Racism in CSA and "Smarter" law.

Fifty percent of prisoners in the US are either African-American or Latino. An African-American male is 7 times as likely to be in prison as a white male. A Hispanic male is 2 1/2 times as likely to be imprisoned as a white male. These statistics strongly argue that there is a racial disparity in our justice system. A smarter sentencing law would recognize this disparity. A law that does not take into account this disparity cannot reasonably be considered smarter, no matter what its proponents call it.

ACLU support for "Smarter" law.

The ACLU supports the new, "smarter" law. This is a compromise position, no doubt. There is no compromise position between right and wrong, however. The ACLU should not support half-way measures, such as this  one, that only delay the institution of real reform.

Monday, December 16, 2013

Racism and racial profiling in the District of Columbia

Racism is a disease that infects our whole society. This infection has caused our laws to change so that prison terms are vastly longer than they ever were before. Our prisons and courts are filled with non-violent drug users whose primary offense is the color of their skin.

Approximately as many whites use illegal narcotics as African-Americans, but 90 percent of people arrested for drug offenses in DC are African-American.1 In DC, an African-American is nearly 4 times as likely to be arrested for drugs as a Caucasian. This is no accident. When Metropolitan Police officers go looking for arrests, they don't go to Georgetown, they go to Anacostia, even though as many people use drugs in one area as in the other.

To their credit, the DC Council has been addressing this problem, most recently by decreasing the maximum jail-time for first-time marijuana offenders and proposing to legalize possession of marijuana. They now continue their efforts by proposing the Record-Sealing for Non-Violent Possession of Marijuana Bill. This bill is necessary because many people are currently permanently handicapped by their criminal records, which make it difficult for them to find employment, rent an apartment, or get a job. This bill seals the criminal records of people whose only arrest was for possessing marijuana. I am particularly gratified to see that the Record-Sealing bill has seven co-sponsors. These lawmakers are willing to stand up be counted in the fight against racism. The D.C. National Lawyers' Guild strongly endorses this bill.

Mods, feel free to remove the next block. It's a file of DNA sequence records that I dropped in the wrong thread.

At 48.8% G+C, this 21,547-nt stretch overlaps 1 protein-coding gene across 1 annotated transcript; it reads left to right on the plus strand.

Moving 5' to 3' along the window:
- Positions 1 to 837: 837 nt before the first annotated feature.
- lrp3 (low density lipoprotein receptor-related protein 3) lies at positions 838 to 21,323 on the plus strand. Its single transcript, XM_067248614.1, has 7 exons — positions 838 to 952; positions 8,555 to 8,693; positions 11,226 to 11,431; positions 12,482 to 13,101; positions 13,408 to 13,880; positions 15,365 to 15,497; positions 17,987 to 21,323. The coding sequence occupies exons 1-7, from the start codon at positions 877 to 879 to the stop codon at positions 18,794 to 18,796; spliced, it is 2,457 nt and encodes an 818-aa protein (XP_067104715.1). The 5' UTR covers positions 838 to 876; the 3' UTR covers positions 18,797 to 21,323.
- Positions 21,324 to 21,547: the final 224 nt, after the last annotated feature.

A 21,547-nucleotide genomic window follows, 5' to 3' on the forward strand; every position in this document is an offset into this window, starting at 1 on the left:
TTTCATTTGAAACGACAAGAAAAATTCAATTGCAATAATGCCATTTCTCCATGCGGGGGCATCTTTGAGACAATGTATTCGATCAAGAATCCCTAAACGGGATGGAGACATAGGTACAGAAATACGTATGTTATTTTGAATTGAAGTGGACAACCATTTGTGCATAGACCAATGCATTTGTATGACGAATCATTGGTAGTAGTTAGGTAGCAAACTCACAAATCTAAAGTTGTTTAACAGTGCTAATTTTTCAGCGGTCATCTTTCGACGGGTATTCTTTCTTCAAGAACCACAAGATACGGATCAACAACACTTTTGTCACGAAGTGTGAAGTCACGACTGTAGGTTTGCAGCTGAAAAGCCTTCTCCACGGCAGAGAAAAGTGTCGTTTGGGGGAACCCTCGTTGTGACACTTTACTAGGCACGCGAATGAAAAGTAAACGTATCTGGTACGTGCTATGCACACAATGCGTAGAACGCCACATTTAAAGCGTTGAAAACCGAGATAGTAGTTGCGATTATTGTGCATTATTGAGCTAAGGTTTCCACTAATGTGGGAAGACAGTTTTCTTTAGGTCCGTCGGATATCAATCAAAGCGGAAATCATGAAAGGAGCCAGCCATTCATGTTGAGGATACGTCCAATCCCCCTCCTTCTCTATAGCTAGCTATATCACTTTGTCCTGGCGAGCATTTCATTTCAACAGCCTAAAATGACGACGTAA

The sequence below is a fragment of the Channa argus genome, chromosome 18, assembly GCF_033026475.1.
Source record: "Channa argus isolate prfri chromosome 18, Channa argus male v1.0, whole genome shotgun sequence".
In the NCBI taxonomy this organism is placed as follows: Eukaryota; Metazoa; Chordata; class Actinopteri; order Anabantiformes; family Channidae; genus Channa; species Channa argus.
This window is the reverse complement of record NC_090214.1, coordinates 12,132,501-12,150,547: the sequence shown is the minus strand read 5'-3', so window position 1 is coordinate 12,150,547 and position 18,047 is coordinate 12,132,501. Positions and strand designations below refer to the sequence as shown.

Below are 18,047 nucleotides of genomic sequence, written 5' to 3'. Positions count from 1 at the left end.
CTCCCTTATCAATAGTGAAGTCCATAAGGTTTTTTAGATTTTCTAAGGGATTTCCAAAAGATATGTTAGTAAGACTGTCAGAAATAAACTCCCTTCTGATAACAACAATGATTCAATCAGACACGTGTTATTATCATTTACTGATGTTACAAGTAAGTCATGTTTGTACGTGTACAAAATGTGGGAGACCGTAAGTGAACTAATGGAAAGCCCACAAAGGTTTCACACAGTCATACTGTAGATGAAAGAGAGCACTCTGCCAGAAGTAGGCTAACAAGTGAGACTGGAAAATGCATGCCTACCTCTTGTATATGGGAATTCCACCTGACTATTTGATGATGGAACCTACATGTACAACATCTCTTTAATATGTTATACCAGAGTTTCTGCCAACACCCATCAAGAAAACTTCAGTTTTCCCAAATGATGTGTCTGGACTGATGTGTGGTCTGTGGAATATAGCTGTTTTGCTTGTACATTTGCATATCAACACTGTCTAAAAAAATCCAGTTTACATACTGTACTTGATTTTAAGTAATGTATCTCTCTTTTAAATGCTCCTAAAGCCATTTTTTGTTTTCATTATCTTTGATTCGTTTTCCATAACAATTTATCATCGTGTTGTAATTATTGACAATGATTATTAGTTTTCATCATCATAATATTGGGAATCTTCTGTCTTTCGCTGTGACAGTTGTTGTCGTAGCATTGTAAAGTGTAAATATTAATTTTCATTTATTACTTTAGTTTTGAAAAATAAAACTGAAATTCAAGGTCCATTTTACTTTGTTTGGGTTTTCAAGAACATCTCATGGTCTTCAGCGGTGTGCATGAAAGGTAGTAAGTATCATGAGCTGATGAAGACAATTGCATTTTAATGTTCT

I can only find one fault with these bills. They don't go far enough. The epidemic of racism has thoroughly infected our justice system for years. The effects of this epidemic are insidious and far-reaching.

Anti-drug laws, combined with determinate sentencing laws, still prescribe preposterously long sentences of up to 30 years in prison for non-violent offenders.2 The laws also exact enormous fines. When they are released from prison, ex-offenders—returning citizens—often have huge debts and no way to repay them.

The plight of our fellow citizens goes beyond drug offenses, however. The same study that found African-Americans accounted for 90 percent of drug arrests in DC also found that they accounted for 80 percent of disorderly behavior arrests, 70 percent of traffic arrests, and 80 percent of arrests for "other assaults", a category that includes the least serious kinds of assaults.3

Legalization of a behavior does not automatically lead to fewer arrests. Instead, it appears that police find new causes for arrest. For example, in 2010 the Council removed "loud and boisterous" behavior from the "disorderly conduct" statute. In 2011, "disorderly conduct" arrests decreased by 16%, but there was no discernible decrease in overall arrests, suggesting that police officers may have found other pretexts to make arrests.4

These arrest figures strongly suggest that African-Americans are being targeted by police on the basis of racial characteristics, so-called racial profiling. To counteract racial profiling, we need to do more than pass this one bill affecting one small category of non-violent crime. We should extend this bill to all those who have criminal records for minor crimes. We need to give returning citizens a chance to rebuild their lives and support their families.

The entire War on Drugs has attacked the problem of drug use by treating the symptom—drug use itself—instead of the causes. Sealing arrest records, while a good idea in itself, only treats one symptom of the problems caused by racism. The problem starts with selection of targets for questioning by police—racial, or bias-based, profiling.